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Immunopharmacology. 2000 Mar;46(3):223-35.

An assessment of the acute effects of the serotonin releasers methylenedioxymethamphetamine, methylenedioxyamphetamine and fenfluramine on immunity in rats.

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Department of Pharmacology, National University of Ireland, Galway.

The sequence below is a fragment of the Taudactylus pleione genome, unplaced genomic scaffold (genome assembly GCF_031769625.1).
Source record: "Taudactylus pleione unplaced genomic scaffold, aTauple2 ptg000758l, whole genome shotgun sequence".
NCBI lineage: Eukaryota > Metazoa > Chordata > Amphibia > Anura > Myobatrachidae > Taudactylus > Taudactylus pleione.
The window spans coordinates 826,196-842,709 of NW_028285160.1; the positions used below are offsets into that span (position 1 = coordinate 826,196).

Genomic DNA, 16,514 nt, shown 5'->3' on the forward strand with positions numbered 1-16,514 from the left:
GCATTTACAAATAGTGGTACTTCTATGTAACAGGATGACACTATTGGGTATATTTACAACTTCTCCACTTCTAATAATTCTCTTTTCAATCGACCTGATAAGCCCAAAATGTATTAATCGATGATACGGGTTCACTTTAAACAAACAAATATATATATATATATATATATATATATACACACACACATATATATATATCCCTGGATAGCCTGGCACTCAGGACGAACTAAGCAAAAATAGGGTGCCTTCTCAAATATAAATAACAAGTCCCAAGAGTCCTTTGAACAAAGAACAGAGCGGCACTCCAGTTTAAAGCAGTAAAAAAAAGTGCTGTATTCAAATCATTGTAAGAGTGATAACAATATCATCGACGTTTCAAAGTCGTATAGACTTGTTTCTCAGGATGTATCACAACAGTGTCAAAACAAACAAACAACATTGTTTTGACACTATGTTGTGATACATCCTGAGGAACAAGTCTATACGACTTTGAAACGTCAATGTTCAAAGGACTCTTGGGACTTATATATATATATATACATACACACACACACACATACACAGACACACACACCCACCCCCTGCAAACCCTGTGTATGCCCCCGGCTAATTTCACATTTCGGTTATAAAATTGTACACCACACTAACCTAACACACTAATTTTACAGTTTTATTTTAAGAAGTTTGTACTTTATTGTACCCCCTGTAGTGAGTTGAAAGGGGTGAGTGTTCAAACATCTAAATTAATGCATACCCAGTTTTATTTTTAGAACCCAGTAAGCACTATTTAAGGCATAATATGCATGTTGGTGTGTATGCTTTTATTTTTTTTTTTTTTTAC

The purpose of the present study was to examine the effect of the serotonin releasing amphetamine derivatives methylenedioxymethamphetamine (MDMA), methylenedioxyamphetamine (MDA) and fenfluramine (FEN) on immunity in rats. Similar to MDA and MDMA, FEN reduced the number of circulating lymphocytes, provoked a suppression of Con A-stimulated lymphocyte proliferation and total IFN-gamma and IL-10 production in diluted whole blood cultures. Thus the non-psychostimulant amphetamine derivative FEN, shares the ability of the psychostimulant methylenedioxy-substituted amphetamine derivatives to alter these indices of immune function in the rat. However, when Con A-stimulated cytokine production was normalised for the number of lymphocytes in culture in order to examine cytokine production at a cellular level, the effect of the amphetamine derivatives begins to diverge. FEN shares with MDMA and MDA the ability to suppress production of the Th2 type cytokine IL-10. However the effect of these drugs on Th1 type cytokine secretion was much more complex. While the methylendioxy-substituted amphetamines increases the secretion of the Th1 type cytokine IL-2 without altering the related Th1 type cytokine IFN-gamma, FEN did not alter IL-2 secretion, but suppressed IFN-gamma secretion. In addition to these effects on T-cell responses, all three drugs inhibited LPS-induced TNF-alpha secretion from diluted whole blood cultures suggesting that macrophage activity is impaired following treatment. In all, these data extend our previous findings concerning the effects of MDMA on the immune system and demonstrate that the related serotonin releasers MDA and FEN also provoke immunological changes in rats.

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